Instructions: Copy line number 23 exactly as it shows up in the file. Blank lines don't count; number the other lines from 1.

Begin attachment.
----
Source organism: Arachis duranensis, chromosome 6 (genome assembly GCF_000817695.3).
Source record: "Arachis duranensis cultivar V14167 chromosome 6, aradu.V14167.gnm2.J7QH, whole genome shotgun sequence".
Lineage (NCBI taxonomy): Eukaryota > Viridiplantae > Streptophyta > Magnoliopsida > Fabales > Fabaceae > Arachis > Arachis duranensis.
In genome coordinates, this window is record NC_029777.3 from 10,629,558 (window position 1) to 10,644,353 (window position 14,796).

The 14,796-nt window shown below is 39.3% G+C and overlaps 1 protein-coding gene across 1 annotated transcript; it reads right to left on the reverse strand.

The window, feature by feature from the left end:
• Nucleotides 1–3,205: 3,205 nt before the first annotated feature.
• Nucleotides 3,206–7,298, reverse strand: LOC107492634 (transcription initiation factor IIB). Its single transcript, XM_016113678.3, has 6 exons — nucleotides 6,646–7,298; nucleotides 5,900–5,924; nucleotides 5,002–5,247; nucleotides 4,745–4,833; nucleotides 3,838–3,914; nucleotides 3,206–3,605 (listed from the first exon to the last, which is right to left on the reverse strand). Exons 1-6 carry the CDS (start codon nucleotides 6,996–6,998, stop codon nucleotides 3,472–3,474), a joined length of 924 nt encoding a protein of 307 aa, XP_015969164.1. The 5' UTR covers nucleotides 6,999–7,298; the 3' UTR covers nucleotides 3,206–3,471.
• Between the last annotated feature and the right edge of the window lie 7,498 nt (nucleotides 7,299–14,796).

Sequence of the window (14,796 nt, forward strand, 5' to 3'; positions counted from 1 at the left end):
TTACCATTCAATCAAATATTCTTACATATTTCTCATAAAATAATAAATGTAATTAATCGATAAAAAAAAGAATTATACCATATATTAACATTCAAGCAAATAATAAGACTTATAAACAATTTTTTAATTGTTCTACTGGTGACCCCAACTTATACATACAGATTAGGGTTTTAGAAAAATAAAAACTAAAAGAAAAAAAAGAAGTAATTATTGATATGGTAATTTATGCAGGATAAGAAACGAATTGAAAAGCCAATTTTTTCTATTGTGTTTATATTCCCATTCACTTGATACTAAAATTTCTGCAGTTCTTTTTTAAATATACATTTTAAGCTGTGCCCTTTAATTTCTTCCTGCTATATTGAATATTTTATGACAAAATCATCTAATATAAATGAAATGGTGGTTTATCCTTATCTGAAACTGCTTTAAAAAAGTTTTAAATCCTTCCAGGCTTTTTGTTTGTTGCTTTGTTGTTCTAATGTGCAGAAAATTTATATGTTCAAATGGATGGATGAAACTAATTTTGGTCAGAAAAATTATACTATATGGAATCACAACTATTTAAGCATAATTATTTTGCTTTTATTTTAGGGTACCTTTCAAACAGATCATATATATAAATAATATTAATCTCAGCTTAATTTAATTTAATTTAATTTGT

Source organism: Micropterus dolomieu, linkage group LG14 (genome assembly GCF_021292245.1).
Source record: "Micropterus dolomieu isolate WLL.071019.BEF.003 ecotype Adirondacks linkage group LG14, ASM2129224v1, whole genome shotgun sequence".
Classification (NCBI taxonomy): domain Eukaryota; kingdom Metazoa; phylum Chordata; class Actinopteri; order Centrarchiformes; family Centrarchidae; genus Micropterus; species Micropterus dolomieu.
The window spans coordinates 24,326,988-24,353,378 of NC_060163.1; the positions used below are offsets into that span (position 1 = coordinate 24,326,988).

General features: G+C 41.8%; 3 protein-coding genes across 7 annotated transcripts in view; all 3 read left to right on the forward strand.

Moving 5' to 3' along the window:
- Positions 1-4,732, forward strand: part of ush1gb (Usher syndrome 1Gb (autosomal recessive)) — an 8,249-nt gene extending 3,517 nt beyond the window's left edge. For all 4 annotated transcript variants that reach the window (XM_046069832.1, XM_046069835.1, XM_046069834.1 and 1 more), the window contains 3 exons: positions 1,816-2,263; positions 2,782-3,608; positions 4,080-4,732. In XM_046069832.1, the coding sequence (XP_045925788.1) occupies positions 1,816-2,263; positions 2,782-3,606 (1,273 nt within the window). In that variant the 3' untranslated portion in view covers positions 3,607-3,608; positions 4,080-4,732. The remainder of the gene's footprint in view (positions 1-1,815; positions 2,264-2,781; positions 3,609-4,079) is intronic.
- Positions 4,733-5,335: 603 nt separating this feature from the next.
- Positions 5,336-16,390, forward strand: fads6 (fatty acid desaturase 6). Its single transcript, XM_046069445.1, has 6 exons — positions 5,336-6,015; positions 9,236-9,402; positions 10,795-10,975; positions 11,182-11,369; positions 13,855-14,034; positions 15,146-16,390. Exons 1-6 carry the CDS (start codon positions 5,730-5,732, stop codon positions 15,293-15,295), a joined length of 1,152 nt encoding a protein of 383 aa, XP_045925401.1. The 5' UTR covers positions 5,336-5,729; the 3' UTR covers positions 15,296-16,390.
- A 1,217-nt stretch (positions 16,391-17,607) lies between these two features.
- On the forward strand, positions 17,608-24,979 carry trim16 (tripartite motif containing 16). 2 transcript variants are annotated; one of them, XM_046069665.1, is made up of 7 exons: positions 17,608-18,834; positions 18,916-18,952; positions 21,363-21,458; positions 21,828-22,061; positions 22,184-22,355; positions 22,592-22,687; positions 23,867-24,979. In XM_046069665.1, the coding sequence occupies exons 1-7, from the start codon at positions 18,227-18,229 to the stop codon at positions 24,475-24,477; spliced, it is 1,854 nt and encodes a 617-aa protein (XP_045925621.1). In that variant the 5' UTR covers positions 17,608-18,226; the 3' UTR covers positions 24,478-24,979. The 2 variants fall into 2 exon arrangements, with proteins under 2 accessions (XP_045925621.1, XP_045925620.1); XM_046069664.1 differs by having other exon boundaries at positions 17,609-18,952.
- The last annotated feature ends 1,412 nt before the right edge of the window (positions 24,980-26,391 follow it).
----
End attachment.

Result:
- The last annotated feature ends 1,412 nt before the right edge of the window (positions 24,980-26,391 follow it).